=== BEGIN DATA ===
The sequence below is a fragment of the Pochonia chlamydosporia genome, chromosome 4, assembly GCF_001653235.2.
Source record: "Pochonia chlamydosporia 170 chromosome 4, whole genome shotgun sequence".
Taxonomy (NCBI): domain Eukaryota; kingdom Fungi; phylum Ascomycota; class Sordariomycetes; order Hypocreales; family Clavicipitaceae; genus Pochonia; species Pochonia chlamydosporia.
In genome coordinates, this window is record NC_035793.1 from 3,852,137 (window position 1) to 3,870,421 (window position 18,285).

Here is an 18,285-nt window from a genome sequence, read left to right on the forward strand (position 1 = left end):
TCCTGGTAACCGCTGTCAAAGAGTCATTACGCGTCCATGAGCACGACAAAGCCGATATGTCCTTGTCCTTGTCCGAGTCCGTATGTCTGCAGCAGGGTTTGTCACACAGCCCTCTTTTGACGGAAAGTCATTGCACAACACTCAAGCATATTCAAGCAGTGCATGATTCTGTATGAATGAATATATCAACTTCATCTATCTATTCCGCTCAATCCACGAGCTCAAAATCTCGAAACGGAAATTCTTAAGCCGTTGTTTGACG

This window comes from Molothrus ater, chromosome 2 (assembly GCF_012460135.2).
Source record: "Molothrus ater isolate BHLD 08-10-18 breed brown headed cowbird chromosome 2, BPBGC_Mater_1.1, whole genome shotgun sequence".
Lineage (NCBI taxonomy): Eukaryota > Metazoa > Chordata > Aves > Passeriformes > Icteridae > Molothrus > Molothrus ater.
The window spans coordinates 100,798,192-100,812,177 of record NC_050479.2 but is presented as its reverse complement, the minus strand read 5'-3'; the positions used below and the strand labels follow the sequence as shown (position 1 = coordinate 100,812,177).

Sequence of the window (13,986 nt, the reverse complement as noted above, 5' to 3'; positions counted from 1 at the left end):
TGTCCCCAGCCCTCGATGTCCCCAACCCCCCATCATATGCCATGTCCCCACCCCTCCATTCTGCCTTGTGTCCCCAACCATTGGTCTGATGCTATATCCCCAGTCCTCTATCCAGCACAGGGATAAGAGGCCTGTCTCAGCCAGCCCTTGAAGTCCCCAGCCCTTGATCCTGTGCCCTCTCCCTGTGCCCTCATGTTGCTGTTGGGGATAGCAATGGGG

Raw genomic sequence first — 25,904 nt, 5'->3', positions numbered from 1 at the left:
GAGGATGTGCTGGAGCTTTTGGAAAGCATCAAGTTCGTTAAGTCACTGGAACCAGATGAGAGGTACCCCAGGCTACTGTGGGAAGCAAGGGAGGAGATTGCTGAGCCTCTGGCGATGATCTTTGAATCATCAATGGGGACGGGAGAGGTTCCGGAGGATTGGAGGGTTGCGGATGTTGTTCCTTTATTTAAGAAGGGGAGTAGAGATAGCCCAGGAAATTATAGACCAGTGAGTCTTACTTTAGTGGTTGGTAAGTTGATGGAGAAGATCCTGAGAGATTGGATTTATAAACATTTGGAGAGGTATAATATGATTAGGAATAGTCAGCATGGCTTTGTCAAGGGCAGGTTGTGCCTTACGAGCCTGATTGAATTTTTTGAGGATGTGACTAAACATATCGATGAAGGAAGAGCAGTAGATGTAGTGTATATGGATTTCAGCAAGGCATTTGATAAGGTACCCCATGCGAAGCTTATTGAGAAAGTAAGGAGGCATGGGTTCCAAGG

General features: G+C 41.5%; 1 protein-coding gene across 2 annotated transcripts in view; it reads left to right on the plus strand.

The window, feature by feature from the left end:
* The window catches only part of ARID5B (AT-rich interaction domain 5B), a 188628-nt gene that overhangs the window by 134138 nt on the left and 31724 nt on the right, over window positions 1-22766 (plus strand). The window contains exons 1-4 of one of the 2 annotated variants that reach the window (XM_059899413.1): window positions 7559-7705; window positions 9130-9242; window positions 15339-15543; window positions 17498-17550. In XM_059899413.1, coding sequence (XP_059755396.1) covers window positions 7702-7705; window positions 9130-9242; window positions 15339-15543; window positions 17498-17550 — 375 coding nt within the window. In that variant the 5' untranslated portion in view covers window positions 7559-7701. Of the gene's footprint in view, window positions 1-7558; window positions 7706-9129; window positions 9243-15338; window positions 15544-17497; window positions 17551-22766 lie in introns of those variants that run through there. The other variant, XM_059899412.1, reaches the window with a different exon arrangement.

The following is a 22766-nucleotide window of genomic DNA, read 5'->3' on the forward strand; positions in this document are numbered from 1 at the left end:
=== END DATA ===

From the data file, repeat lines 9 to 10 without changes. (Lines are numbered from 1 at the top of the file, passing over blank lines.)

Lineage (NCBI taxonomy): Eukaryota > Metazoa > Chordata > Aves > Passeriformes > Icteridae > Molothrus > Molothrus ater.
The window spans coordinates 100,798,192-100,812,177 of record NC_050479.2 but is presented as its reverse complement, the minus strand read 5'-3'; the positions used below and the strand labels follow the sequence as shown (position 1 = coordinate 100,812,177).